In order to face this challenge head on, the church needs to seek a diagnosis and an understanding of these problems which lead to the crisis of modernity mentioned at the start of the lecture. Amongst other methodologies, he identifies them in the growing disharmony between technological and educational advancements and the weakening of our moral senses and the loss of not only Christian values but, as John Paul II underlines, human values in general, this being understood naturally or by human norms of understanding regardless of the challenges that come with them. Progress does indeed allow a person to achieve great things, such as partaking in the improvement in quality of life or the lessening of suffering, yet without a higher moral directive this may all turn against somebody. It may end up leading a person to bondage rather than to freedom, which not only historical lessons show us but also contemporary. It can therefore be observed how in gaining from these fruits of progress, it’s not all fairly distributed and thus growing inequalities account for one of the main causes of this great crisis which faces the dignity of human beings.
There is no doubt that the claim for progress does not disqualify nor does it supersede age old questions of human nature and fate, nor good and evil, nor the nature of our soul or death. The answers which the church provides need therefore to be constantly repeated. The fundamental problem seems to be articulating them well in language of our contemporary culture. Leading a dialogue in the spirit of the Gospels paradoxically doesn’t happen to be anything other than one flowing directly from the human heart. In the spirit and mind of the Second Vatican Council, this is the answer to the crisis of modernity as to the human status categorised in a way to chime with every human heart regardless of its faith, concluded Prof Cavadini.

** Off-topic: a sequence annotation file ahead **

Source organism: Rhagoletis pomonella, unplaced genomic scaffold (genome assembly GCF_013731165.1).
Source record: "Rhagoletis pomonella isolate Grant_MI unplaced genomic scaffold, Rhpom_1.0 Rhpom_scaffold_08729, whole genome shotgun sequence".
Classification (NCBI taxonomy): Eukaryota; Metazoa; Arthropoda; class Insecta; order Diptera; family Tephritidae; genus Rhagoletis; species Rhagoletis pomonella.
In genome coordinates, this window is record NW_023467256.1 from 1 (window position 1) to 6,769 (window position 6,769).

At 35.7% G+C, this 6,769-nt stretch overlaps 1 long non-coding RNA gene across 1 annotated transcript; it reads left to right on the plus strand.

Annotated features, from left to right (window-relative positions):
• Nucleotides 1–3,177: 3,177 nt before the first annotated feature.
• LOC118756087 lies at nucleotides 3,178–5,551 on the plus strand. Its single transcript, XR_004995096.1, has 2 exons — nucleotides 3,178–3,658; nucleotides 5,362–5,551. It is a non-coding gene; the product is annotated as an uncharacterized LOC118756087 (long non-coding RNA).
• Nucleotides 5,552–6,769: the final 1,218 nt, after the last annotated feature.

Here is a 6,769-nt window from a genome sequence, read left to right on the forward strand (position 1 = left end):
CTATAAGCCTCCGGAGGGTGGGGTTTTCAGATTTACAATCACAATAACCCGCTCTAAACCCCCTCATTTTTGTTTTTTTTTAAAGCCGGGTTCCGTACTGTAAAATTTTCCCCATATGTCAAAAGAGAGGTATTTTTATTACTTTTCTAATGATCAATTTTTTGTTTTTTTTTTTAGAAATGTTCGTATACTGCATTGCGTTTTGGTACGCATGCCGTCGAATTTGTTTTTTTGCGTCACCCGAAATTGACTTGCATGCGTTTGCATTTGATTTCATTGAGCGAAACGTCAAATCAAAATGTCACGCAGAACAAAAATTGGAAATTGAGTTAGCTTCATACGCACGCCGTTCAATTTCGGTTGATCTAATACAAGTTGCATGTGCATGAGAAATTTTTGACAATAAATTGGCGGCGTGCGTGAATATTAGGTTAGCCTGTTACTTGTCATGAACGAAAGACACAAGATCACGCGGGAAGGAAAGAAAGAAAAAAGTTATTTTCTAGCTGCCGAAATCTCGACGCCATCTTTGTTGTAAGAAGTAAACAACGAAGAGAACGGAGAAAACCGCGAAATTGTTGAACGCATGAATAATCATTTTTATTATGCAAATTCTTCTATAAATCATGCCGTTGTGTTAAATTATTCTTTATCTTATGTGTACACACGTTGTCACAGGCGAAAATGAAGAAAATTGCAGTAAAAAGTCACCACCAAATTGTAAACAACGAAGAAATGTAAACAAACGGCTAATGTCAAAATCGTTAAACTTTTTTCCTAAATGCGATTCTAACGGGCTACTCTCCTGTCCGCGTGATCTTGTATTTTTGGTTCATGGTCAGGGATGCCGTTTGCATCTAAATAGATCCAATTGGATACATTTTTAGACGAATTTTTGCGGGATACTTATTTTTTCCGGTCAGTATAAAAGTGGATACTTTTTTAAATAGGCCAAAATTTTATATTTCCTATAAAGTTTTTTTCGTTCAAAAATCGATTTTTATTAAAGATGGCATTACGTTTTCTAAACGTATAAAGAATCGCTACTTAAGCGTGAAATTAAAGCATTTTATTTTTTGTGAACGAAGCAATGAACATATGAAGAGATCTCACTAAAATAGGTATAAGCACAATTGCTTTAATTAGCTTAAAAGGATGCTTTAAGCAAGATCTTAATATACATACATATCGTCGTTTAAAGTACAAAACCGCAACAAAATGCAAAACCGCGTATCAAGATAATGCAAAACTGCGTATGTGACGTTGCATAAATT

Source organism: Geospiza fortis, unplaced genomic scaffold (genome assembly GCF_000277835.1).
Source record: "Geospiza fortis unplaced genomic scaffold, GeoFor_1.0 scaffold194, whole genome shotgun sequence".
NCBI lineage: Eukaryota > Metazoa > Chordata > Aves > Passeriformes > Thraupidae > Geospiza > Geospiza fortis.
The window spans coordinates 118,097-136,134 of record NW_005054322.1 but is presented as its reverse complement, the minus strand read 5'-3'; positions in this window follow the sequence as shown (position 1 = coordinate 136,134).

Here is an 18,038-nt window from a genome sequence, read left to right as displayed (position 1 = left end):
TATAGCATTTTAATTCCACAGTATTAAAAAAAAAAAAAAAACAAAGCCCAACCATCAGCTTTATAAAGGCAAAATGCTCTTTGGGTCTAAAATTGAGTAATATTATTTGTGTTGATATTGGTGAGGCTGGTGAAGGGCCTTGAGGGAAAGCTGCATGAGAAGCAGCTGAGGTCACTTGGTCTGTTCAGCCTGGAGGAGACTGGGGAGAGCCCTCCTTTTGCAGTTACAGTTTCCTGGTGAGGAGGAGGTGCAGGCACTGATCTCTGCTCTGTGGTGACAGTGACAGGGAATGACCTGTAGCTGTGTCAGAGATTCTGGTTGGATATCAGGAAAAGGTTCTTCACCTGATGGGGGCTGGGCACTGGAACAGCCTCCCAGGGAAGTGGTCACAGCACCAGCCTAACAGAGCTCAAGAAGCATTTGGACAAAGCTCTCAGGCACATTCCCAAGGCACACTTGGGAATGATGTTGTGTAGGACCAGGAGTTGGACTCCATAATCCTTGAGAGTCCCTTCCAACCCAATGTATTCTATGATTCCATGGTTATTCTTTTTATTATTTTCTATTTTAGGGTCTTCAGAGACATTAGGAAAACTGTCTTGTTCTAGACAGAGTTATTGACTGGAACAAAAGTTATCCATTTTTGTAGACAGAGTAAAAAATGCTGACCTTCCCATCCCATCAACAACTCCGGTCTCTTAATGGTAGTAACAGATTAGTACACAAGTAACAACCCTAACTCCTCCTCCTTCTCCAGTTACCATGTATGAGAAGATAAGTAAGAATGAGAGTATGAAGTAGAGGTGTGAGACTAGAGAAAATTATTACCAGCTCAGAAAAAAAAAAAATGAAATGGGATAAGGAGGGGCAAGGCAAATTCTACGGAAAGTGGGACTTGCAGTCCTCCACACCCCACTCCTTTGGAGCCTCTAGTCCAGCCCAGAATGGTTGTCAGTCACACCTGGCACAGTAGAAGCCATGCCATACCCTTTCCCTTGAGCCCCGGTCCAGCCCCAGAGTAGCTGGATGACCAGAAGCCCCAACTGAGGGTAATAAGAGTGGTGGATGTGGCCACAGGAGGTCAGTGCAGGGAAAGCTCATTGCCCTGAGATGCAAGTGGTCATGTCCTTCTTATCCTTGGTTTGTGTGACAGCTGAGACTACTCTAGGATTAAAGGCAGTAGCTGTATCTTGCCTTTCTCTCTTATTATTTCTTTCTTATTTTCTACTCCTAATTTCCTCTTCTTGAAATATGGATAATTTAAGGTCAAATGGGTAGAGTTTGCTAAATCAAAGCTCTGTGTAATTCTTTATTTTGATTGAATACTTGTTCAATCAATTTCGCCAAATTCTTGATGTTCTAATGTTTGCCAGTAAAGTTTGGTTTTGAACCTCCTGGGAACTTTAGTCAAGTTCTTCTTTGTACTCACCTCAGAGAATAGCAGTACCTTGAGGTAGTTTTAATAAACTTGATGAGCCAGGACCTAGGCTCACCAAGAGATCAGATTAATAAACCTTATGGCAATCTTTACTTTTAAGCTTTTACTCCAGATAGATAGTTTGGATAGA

During his pontificate John Paul II developed upon the ideas proposed by the Second Vatican Council and sought furthermore to communicate this in dialogue with the contemporary world in a way which would preclude any relativism. Prof Cavadini has reconstructed this model of dialogue in respect to the encyclical Evangelium Vitae. According to him, it wonderfully portrays the dynamic in relations of the age long teachings of the church with the contemporary world. Adding to the issue of abortion John Paul II relates to experiences that are common to all people with the hope of a universal gospel mission and catholic anthropology becoming accessible and clearly perceivable to both the faithful and those not of faith. Upholding gratefulness and love for human life and correlating this with philosophies which prioritise ‘simply being’ instead of acquiring and looking at a person as an object for profit, can even happen without taking into account the revelations of Christianity, even if this is the everlasting source of joy and hope for the faithful, argued Prof Cavadini.